NOTE FROM THE AUTHOR: I’m heading off into the Cascade Mountains to spend a week with a friend, and might not have internet to update during that time. If that turns out to be true, I will post all the missed updates as soon as I return. Thanks for understanding, and on with the story!

They found Wrest relaxing beside the Glass Gate of the Iris Library, enjoying the sights of the Eye’s middle district. A few ragged lobsters slumped in the plaza, while better-watered lobsters flitted between them, closely watching their coin satchels. The stores of the Iris’s skilled laborers and traders were shuttered, the great sand-pressing plants quiet. Staever wished for the sight of a plant manager whistling as he walked home with bricks he’d skimmed from the day’s product. Iris-crime, the sort that posed as honesty, was a sign of prosperity.

“Did you know the librarian order’s descended from the sea-priests?” Emaria said as they neared the door. “They were the ones who argued for gathering the scrolls somewhere public. The governors wanted them all in the Pupil. Now it’s the richest place in the Iris.”

“Because we stole everything else?”

Emaria made a face. “I’d never run a job here now.”

Staever watched a weaver shutter his shop and saddle a crab laden with buckets for seawater. “Crab-breeders and bucket-builders are doing all right.”

“Sea,” Emaria said as Wrest ambled toward them, “if only we could all live by the water…”

“Wouldn’t work. Winds. No good sand for the compression plants.”

“I know,” she snapped. “Still.”

Staever waved to a young girl hanging back by the library wall, who jabbed a boy dozing next to her. “Hey, Wier, wake up! They’re here!”

Wier, grey of shell like his brother and sister, snapped his eyes open and ran over to Staever, leaving the girl in the dust. “Hey, Staever! Steal anything good lately?”

Staever laughed. “Your brother gets mad when I try to turn you into little thieves.”

“Right,” Wrest added. “Wier, always be more like Alta and less like me.”

Wier grimaced. “She wants to be a librarian.”

“Not a librarian!” Alta glared. “An engineer!”

“Wrest, I don’t know if they should be here,” Emaria said, then hastened to add, “They might get bored.”

“You mean you don’t trust them. It’s fine, I don’t either.” He pulled his brother and sister to his side. “These two can’t keep their mouths shut.”

Wier and Alta started debating whose fault this was. “Don’t worry, they won’t be in the way,” Wrest told Emaria over their heads. “Alta wants to learn how to reopen the irrigation canals. Wier likes the romances about the old heroes. We’re here for history, right? No overlap.”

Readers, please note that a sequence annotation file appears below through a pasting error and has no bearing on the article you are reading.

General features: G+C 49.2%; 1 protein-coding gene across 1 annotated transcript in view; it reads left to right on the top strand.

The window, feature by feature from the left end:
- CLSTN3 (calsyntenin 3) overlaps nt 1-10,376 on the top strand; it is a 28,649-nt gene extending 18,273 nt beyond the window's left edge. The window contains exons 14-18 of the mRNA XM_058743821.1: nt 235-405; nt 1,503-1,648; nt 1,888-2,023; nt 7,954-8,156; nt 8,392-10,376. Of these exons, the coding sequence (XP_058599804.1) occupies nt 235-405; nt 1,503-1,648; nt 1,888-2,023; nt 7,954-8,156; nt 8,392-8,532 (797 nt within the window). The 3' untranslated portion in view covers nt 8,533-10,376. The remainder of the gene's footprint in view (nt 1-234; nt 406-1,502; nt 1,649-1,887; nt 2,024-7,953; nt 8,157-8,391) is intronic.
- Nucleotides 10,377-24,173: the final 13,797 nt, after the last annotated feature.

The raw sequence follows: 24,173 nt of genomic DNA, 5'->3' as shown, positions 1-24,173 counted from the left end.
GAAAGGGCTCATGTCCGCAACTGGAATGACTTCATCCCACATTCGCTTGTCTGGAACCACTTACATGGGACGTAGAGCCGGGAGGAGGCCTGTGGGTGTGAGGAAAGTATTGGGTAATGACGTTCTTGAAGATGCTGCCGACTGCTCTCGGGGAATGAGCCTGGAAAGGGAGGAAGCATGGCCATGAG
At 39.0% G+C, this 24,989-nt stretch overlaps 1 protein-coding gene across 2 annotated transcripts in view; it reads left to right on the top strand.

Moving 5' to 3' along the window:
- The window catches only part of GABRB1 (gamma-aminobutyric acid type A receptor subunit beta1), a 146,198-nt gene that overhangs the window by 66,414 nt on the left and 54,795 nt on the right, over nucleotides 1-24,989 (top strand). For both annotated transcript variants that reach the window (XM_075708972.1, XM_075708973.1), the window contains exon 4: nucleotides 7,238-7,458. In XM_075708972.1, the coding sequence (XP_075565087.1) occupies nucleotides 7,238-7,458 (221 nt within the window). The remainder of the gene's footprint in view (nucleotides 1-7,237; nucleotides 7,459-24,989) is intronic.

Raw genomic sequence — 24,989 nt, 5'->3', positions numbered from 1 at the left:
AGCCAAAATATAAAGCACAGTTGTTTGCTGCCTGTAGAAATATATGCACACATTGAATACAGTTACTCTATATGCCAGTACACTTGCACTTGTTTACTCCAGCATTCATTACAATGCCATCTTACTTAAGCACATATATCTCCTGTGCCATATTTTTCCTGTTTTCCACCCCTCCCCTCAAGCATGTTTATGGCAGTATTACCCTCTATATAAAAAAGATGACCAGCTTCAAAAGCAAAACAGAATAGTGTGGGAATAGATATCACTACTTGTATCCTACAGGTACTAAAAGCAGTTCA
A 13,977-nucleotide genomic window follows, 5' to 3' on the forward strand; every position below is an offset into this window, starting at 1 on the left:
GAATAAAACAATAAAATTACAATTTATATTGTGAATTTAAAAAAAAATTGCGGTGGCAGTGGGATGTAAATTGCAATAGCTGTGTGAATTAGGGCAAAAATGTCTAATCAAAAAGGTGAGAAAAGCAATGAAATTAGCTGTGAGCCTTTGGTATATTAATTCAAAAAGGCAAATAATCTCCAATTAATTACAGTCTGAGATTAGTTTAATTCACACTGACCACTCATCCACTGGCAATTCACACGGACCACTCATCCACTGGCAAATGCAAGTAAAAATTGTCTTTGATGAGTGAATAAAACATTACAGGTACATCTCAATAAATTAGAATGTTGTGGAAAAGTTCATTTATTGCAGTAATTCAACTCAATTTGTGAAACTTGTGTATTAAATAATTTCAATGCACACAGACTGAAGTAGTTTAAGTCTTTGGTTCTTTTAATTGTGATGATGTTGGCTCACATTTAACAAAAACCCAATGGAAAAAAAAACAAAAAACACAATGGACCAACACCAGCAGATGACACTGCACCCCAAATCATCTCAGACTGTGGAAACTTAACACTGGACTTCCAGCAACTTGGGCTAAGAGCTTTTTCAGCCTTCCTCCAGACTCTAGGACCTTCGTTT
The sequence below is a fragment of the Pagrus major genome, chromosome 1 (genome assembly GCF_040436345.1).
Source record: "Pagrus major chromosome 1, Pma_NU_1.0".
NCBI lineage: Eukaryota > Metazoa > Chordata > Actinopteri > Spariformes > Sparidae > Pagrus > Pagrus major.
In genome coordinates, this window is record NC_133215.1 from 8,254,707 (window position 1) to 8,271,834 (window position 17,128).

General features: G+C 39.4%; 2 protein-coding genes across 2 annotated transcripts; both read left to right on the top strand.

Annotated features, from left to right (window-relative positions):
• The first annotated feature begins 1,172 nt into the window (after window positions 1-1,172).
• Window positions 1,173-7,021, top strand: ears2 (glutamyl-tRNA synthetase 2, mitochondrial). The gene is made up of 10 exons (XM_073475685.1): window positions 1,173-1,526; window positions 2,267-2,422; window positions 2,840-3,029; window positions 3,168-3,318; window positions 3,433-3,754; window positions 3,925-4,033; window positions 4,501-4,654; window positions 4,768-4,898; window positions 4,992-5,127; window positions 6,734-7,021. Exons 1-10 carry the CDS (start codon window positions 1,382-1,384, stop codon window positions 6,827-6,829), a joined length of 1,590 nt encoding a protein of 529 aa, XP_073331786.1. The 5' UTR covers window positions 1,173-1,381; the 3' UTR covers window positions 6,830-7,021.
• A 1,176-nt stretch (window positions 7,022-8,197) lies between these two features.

The Glass Gate was a circular pane of triple-reinforced sea glass, carved from top to bottom with images depicting the construction of the city. Lobsters worked together to lift great blocks of sand and pack them together, each shouldering a burden to build a sanctuary for an endangered people. The one thing missing, Staever reflected, was everything: the desperation of the people who filed in two and three at a time, hungry and thirsty, keen for any shelter, no matter how poorly located.

The five passed under the glass and emerged in the main chamber, where a low chatter filled the cool air. From the central plaza of the great domed room, stacks radiated out towards the walls, soaring as high as the ceiling. Between himself and the staircase alone, Staever saw more life than in the whole street outside–doctors arguing about thoracic incision angles, desert farmers studying the best solutions for hydroplanting, sea-priests mouthing psalms written by the ancient shoreline poets. The scrolls themselves were a wonder: long ribbons made of layers of kelp pressed atop one another, written on by tearing precisely through the deep-green paper with a stylus, in runes designed to carry as much meaning as possible in a single symbol.

Alta made a beeline for a group of engineers consulting weight-distribution charts while avoiding the pointed stares of those who blamed them for the past days of thirst. She grabbed a bundle of seaweed scrolls by her hero, Turner the Architect, as several of the engineers looked on in amusement. Wier darted off when they passed the epic poetry.

A freestanding spiral led to the second floor’ private studying chambers. Staever craned his neck toward them. “When do we get to see what you found, Em?”

“I collected all the weeds I’ve studied in the room at the end of the upstairs hall,” Emaria replied. “I need to pick up one more…” She dashed off toward an unlabeled section tucked in a far corner.

The top of the ramp revealed a view of the entire dome–a visual summation of the knowledge of the lobsters. Mid-verse, a priest doubled over in a coughing fit. Staever shook his head briskly, trying to clear out memories of the street urchins, and recited a verse for the sea-monk instead: “The sea did not ask us before it came. We need not ask it now. It will come unbidden.”

Emaria caught up to them in the bright second-floor hallway, and led them to the last room, a sunny chamber with a view over the Iris rooftops. The cell was well furnished, with a reed mat on one wall and a sand table over which Emaria had strewn a collection of scrolls.

“Do you still have the key?” Staever asked. Emaria held it up. “So, what is it?”

“This is something with roots as far back in history as we can read.”

“Let me guess,” Staever said, “it’s from the Clearing?”

Wrest dropped onto the mat, like a child expecting a story. His eyes gleamed with hope.



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